I have attended many religious celebrations in my time, some that also involved piercing or similar physical acts of devotion. But I have always avoided Thaipusam like the plague. I figured it would be something like a circus with the devotees placed at the center of a freakshow.
And in many ways my fears were confirmed.
Rarely have I photographed at an event at which common courtesy was so absent. I was pushed and shoved. People who really should have known better (I'm looking at you Mr. 2 D800's) didn't think twice about stepping in front of my carefully framed shot, or on my foot, or even -- much worse -- stepping on the offering a devotee had laid on the ground to get that all important shot.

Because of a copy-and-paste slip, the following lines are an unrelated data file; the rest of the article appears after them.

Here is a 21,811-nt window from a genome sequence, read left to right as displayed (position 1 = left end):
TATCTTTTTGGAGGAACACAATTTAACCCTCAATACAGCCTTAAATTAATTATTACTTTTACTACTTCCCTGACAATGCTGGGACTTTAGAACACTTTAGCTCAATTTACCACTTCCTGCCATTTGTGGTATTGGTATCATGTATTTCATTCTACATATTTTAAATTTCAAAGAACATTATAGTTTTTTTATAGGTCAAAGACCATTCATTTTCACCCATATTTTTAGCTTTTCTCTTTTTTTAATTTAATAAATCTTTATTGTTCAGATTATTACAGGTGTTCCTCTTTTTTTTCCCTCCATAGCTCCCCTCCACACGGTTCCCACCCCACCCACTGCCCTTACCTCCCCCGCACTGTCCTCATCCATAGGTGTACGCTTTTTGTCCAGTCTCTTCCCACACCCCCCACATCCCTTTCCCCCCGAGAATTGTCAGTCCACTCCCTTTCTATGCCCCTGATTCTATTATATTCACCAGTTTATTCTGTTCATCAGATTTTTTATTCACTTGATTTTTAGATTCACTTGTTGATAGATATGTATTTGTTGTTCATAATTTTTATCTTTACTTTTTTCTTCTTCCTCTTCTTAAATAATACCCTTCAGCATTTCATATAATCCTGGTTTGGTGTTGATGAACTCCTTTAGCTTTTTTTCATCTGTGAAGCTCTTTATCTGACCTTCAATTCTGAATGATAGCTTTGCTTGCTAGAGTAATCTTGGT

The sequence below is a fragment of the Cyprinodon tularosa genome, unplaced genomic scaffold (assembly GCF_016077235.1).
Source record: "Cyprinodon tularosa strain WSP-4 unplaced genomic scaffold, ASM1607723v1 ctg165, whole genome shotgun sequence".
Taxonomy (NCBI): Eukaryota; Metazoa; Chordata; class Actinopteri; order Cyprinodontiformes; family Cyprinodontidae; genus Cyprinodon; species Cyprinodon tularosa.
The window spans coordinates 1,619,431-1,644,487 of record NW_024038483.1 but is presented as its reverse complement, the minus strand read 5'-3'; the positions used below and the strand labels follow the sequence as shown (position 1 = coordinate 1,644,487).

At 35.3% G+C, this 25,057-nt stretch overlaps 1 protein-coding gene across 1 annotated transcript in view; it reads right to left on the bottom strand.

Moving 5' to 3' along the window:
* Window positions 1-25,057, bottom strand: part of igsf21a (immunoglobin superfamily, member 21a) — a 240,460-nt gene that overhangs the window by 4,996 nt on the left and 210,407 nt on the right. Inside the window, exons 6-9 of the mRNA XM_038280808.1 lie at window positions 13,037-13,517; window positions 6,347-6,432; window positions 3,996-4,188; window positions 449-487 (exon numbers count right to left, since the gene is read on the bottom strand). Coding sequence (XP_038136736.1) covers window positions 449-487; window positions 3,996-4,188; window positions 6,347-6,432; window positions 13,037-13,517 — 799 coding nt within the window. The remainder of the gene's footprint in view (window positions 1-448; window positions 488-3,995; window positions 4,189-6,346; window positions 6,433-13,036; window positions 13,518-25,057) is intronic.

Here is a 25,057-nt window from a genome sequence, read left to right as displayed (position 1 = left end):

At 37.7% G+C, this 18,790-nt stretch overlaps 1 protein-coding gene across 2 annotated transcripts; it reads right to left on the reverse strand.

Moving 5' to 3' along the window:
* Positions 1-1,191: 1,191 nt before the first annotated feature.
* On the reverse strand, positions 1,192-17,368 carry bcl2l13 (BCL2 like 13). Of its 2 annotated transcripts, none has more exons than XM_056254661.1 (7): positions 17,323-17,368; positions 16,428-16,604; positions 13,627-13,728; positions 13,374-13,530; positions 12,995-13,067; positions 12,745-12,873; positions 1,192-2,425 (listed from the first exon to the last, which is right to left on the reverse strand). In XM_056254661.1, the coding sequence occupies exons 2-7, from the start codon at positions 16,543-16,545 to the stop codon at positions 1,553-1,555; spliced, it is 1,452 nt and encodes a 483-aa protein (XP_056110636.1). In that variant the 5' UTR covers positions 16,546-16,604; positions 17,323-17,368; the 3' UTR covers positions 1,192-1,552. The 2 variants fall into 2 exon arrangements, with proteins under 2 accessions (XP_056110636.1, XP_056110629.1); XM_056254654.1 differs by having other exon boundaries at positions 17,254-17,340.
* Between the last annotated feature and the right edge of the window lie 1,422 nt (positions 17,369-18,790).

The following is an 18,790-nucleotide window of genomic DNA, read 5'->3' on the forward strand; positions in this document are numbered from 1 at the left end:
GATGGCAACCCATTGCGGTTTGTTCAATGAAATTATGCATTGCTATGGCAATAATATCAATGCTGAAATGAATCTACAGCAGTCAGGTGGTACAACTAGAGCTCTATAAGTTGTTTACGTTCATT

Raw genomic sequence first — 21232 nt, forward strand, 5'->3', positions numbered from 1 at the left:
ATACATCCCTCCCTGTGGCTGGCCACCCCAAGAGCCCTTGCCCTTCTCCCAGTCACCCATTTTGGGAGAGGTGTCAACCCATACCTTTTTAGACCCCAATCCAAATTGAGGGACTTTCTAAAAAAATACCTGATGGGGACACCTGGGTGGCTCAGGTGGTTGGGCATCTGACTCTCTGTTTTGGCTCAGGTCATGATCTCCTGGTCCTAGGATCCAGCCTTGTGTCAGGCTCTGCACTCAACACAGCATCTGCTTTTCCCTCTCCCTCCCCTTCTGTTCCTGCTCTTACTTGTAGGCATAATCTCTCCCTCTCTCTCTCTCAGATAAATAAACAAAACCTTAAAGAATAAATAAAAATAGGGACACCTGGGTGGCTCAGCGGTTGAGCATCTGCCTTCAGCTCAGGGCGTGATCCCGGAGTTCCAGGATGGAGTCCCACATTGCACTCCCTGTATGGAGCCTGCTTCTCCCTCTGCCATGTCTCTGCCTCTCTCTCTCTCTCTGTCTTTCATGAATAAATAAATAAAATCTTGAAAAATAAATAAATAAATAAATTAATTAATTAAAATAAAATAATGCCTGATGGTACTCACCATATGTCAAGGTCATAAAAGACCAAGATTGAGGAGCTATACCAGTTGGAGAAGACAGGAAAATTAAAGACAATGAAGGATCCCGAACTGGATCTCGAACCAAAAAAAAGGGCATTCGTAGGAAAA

Yes, it really was the freakshow I had tried so long to avoid.
At one point I really contemplated pulling the plug and getting out of there. But I had committed to a fellow photographer to attend, and I felt an obligation to stick it out. So I did.
In other words, to treat people with dignity.
And I found that as the devotees finished their piercing rituals many of the gawkers moved on and the 'real' Thaipusam began, as participants - families, individuals, friends - made the walk from the stadium to the Arulmigu Balathandayuthapani Temple (Waterfall Temple).
Will I attend next year? Maybe. My uncertainty is due partly to the fact that I don't know if work will take me elsewhere during the festival. But also, I feel that I need to get beyond the obvious, to go deeper and show all that Thaipusam is about.
I need a personal connection to the event -- ideally I would follow a devotee through the whole process from fasting and cleansing in preparation to the day's events and beyond.